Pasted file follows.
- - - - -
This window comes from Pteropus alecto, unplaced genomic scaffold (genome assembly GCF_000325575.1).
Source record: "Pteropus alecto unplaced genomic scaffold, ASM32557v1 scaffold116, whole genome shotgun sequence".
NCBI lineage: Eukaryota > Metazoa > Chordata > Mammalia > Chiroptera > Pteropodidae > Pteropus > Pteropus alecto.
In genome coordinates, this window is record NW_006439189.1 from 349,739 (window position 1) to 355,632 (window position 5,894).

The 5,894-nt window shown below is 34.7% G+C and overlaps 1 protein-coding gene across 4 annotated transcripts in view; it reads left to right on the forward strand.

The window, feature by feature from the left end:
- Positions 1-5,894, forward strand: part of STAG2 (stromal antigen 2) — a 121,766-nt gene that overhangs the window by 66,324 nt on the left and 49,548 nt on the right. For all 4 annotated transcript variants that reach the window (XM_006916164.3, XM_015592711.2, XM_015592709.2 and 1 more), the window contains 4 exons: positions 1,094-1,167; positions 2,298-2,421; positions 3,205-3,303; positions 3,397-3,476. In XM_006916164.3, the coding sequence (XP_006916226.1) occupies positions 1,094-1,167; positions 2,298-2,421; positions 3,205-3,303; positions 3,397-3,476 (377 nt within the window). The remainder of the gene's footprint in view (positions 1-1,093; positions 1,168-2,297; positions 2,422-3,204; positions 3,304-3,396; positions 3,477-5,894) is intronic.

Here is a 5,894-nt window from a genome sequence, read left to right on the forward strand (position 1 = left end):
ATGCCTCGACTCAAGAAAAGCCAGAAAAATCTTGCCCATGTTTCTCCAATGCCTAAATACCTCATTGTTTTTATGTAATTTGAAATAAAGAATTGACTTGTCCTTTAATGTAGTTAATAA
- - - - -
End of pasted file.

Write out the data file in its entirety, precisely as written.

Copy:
This window comes from Pteropus alecto, unplaced genomic scaffold (genome assembly GCF_000325575.1).
Source record: "Pteropus alecto unplaced genomic scaffold, ASM32557v1 scaffold116, whole genome shotgun sequence".
NCBI lineage: Eukaryota > Metazoa > Chordata > Mammalia > Chiroptera > Pteropodidae > Pteropus > Pteropus alecto.
In genome coordinates, this window is record NW_006439189.1 from 349,739 (window position 1) to 355,632 (window position 5,894).

The 5,894-nt window shown below is 34.7% G+C and overlaps 1 protein-coding gene across 4 annotated transcripts in view; it reads left to right on the forward strand.

The window, feature by feature from the left end:
- Positions 1-5,894, forward strand: part of STAG2 (stromal antigen 2) — a 121,766-nt gene that overhangs the window by 66,324 nt on the left and 49,548 nt on the right. For all 4 annotated transcript variants that reach the window (XM_006916164.3, XM_015592711.2, XM_015592709.2 and 1 more), the window contains 4 exons: positions 1,094-1,167; positions 2,298-2,421; positions 3,205-3,303; positions 3,397-3,476. In XM_006916164.3, the coding sequence (XP_006916226.1) occupies positions 1,094-1,167; positions 2,298-2,421; positions 3,205-3,303; positions 3,397-3,476 (377 nt within the window). The remainder of the gene's footprint in view (positions 1-1,093; positions 1,168-2,297; positions 2,422-3,204; positions 3,304-3,396; positions 3,477-5,894) is intronic.

Here is a 5,894-nt window from a genome sequence, read left to right on the forward strand (position 1 = left end):
ATGCCTCGACTCAAGAAAAGCCAGAAAAATCTTGCCCATGTTTCTCCAATGCCTAAATACCTCATTGTTTTTATGTAATTTGAAATAAAGAATTGACTTGTCCTTTAATGTAGTTAATAA